Place, publisher, year, edition, pages
London: Simmonds & Hill, 2006
Keyword
Legal self-efficacy, self-efficacy, self-concept, lawyers, legal consciousness, trade associations, courts, law enforcement agencies, trade credit, Russia, contract enforcement mechanisms., handelskredit, rättssjälvtillit, domstolar, rättskipning, affärsrisk, Ryssland, kontraktsuppfyllnadsmekanismer, rättsmedvetande
National Category
Economics and Business
Research subject
Business Administration
Identifiers
urn:nbn:se:su:diva-98052 (URN)1-898029-67-9 (ISBN)
Funder
The Foundation for Baltic and East European Studies
Available from: 2013-12-26 Created: 2013-12-26 Last updated: 2014-01-10Bibliographically approved
4. Legal Self-efficacy and Managers’ Use of Law
Open this publication in new window or tab >>Legal Self-efficacy and Managers’ Use of Law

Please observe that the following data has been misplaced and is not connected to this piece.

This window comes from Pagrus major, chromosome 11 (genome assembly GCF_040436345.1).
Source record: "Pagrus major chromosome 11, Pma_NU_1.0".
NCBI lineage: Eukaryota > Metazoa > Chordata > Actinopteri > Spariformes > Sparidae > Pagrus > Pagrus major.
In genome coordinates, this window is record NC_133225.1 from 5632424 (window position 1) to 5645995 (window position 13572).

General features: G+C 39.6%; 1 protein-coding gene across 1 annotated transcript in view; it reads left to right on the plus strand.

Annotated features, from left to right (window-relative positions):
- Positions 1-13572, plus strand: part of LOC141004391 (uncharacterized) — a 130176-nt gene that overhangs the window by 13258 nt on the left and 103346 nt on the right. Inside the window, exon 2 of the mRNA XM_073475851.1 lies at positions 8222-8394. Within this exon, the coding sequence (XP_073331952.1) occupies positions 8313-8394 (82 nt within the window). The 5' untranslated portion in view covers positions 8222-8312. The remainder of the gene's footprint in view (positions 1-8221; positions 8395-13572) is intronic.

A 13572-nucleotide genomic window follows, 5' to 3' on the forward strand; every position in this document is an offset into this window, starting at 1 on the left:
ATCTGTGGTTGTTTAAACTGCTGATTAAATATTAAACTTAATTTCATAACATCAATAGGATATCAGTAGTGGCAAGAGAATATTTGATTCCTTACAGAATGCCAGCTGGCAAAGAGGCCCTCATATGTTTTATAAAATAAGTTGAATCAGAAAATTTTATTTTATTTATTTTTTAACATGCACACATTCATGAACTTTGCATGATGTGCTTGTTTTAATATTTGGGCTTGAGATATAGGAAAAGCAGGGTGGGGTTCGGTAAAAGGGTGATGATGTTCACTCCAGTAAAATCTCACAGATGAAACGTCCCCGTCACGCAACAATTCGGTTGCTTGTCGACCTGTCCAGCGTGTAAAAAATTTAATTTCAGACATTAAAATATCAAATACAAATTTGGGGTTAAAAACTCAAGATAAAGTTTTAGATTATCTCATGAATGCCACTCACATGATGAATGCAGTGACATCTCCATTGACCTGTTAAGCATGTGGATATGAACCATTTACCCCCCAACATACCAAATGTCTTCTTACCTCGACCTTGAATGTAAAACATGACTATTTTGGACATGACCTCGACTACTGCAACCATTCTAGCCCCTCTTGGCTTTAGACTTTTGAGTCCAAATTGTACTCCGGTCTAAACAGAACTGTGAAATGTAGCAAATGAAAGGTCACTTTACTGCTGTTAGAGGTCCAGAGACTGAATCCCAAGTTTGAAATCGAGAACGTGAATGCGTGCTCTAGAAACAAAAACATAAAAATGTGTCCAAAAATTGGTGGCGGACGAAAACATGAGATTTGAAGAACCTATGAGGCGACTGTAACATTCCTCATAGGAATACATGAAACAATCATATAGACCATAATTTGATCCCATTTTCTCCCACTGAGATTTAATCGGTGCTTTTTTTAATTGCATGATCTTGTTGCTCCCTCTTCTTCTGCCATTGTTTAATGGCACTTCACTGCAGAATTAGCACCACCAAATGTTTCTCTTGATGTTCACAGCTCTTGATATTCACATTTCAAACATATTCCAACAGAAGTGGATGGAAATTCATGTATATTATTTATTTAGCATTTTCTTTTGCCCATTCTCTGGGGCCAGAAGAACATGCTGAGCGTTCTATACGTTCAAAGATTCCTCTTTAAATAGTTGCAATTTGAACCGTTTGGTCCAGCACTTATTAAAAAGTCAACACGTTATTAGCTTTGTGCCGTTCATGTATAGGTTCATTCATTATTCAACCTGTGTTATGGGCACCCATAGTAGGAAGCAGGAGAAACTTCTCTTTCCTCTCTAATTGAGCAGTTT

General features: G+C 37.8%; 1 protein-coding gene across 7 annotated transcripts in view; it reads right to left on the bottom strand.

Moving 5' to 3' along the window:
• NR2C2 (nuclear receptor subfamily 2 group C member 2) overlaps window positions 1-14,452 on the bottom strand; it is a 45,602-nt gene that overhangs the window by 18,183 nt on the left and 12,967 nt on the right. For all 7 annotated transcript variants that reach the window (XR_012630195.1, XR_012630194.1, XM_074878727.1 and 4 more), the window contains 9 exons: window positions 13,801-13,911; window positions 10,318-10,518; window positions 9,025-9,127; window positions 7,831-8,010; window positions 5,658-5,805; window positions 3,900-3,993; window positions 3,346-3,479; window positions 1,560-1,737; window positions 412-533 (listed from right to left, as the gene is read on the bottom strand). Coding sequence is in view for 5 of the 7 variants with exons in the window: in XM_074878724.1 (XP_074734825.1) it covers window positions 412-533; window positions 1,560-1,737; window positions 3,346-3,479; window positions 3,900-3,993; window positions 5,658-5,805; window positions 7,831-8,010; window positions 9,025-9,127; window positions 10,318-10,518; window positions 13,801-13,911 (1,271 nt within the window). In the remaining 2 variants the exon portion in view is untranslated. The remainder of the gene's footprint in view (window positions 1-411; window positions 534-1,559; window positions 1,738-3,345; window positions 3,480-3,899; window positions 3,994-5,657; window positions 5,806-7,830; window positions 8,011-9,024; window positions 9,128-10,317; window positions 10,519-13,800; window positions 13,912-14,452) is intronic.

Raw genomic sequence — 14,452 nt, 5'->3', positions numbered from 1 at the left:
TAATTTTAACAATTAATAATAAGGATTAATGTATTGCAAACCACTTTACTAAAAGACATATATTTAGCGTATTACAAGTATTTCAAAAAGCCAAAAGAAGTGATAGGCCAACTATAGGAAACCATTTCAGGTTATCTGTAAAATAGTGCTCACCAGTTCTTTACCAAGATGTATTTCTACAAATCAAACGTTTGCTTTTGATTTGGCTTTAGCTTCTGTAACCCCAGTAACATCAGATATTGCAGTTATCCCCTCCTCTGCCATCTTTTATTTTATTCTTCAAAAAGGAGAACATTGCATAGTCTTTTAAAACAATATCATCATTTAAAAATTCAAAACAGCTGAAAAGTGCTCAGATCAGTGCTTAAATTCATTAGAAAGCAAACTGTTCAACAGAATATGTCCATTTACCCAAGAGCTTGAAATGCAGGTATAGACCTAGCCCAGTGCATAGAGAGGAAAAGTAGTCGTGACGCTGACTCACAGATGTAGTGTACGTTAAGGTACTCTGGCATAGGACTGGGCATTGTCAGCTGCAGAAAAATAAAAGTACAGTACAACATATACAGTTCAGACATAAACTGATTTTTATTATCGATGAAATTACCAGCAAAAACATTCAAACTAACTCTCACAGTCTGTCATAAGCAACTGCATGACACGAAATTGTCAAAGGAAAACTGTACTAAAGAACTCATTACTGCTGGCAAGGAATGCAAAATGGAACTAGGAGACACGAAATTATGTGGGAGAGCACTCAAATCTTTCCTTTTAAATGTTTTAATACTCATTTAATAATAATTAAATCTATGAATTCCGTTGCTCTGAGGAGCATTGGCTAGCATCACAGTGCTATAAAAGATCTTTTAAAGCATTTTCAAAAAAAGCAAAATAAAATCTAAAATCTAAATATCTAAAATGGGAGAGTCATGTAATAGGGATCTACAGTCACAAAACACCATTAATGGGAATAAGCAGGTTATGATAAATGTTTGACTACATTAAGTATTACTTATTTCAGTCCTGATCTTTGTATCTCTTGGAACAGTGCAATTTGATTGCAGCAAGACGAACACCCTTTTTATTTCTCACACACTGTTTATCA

2009 (English)In: ARSP. Archiv für Rechts- und Socialphilosophie, ISSN 0001-2343, E-ISSN 2363-5614, Vol. 95, no 1, 79-101 p.Article in journal (Refereed) Published
Abstract [en]

This study demonstrates that legal effectiveness may depend on how an individual perceives him/herself as a competent user of law. The hypotheses tested in this study are that the self-perceptions of people may be more important for legal effectiveness than are the objective factors such as law enforcement agencies and the effectiveness of commercial legislation. The effectiveness concept was tested on survey data collected from 246 managers in northwest Russia. The result is that the subjective self-perceptions are a stronger determinant of the use of law than is the perceived institutional efficiency. Persons were to a lesser degree adopting law as an instrument conditioned on their calculation of the efficiency of courts and other institutions, but to a greater degree adopting law as a form of communication conditioned on their feeling of assuredness about their ability to communicate with legal terminology. Therefore there is a latent potential for improvement of legal effectiveness in the enhancement of how individuals perceive themselves as knowledgeable users of law.

Place, publisher, year, edition, pages
Franz Steiner Verlag, 2009
Keyword